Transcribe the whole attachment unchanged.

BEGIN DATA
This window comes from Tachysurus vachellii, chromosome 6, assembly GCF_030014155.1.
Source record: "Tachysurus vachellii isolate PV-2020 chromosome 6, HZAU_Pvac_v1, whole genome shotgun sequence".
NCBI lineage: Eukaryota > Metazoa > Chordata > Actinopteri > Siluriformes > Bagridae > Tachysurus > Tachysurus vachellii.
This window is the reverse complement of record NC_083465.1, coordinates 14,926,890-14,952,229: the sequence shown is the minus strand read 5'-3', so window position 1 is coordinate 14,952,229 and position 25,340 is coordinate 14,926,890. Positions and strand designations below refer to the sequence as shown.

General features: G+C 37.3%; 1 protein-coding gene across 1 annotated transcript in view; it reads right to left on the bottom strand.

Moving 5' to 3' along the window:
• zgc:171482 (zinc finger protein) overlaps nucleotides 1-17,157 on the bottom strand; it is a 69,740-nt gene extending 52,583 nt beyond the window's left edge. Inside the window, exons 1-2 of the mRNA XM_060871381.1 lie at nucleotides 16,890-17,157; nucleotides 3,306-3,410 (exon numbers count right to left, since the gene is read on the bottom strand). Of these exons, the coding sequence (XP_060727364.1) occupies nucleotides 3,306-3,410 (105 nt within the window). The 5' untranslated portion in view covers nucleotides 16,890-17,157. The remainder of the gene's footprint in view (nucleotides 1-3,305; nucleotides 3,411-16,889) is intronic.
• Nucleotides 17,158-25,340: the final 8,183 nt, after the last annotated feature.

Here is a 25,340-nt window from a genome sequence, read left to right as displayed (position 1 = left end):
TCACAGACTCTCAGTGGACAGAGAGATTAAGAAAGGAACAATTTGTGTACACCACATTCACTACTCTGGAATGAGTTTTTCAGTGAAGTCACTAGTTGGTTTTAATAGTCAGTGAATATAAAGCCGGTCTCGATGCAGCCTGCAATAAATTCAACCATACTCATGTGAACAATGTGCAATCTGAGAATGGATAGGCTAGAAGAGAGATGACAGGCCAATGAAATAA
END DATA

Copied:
This window comes from Tachysurus vachellii, chromosome 6, assembly GCF_030014155.1.
Source record: "Tachysurus vachellii isolate PV-2020 chromosome 6, HZAU_Pvac_v1, whole genome shotgun sequence".
NCBI lineage: Eukaryota > Metazoa > Chordata > Actinopteri > Siluriformes > Bagridae > Tachysurus > Tachysurus vachellii.
This window is the reverse complement of record NC_083465.1, coordinates 14,926,890-14,952,229: the sequence shown is the minus strand read 5'-3', so window position 1 is coordinate 14,952,229 and position 25,340 is coordinate 14,926,890. Positions and strand designations below refer to the sequence as shown.

General features: G+C 37.3%; 1 protein-coding gene across 1 annotated transcript in view; it reads right to left on the bottom strand.

Moving 5' to 3' along the window:
• zgc:171482 (zinc finger protein) overlaps nucleotides 1-17,157 on the bottom strand; it is a 69,740-nt gene extending 52,583 nt beyond the window's left edge. Inside the window, exons 1-2 of the mRNA XM_060871381.1 lie at nucleotides 16,890-17,157; nucleotides 3,306-3,410 (exon numbers count right to left, since the gene is read on the bottom strand). Of these exons, the coding sequence (XP_060727364.1) occupies nucleotides 3,306-3,410 (105 nt within the window). The 5' untranslated portion in view covers nucleotides 16,890-17,157. The remainder of the gene's footprint in view (nucleotides 1-3,305; nucleotides 3,411-16,889) is intronic.
• Nucleotides 17,158-25,340: the final 8,183 nt, after the last annotated feature.

Here is a 25,340-nt window from a genome sequence, read left to right as displayed (position 1 = left end):
TCACAGACTCTCAGTGGACAGAGAGATTAAGAAAGGAACAATTTGTGTACACCACATTCACTACTCTGGAATGAGTTTTTCAGTGAAGTCACTAGTTGGTTTTAATAGTCAGTGAATATAAAGCCGGTCTCGATGCAGCCTGCAATAAATTCAACCATACTCATGTGAACAATGTGCAATCTGAGAATGGATAGGCTAGAAGAGAGATGACAGGCCAATGAAATAA